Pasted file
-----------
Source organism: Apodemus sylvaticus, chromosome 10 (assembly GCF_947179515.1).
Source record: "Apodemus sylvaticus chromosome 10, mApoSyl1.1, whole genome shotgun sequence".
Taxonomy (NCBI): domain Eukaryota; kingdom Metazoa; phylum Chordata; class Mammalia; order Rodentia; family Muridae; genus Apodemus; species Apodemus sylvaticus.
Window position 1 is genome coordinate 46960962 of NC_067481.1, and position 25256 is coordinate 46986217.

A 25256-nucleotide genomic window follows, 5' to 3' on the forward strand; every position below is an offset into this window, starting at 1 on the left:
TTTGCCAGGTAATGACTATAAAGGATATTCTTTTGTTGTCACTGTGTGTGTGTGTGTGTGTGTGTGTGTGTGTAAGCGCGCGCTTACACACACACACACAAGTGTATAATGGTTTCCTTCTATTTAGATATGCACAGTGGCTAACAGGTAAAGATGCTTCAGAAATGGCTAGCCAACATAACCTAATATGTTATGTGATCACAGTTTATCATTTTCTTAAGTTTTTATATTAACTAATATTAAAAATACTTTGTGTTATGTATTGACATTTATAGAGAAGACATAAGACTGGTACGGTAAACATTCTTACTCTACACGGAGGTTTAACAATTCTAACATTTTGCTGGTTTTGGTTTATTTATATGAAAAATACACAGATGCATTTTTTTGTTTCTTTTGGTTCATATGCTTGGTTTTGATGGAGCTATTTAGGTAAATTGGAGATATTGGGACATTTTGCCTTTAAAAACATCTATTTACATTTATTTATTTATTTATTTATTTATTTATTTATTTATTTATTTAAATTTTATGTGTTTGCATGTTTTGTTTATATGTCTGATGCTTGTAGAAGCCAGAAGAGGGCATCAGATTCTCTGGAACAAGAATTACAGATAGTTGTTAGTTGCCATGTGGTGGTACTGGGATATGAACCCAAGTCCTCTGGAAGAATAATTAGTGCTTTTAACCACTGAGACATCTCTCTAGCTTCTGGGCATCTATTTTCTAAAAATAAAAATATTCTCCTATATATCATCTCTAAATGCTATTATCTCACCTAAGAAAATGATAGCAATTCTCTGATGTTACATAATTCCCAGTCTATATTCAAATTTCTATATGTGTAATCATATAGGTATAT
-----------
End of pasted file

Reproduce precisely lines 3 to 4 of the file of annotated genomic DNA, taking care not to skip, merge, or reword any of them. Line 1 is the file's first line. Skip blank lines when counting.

Taxonomy (NCBI): domain Eukaryota; kingdom Metazoa; phylum Chordata; class Mammalia; order Rodentia; family Muridae; genus Apodemus; species Apodemus sylvaticus.
Window position 1 is genome coordinate 46960962 of NC_067481.1, and position 25256 is coordinate 46986217.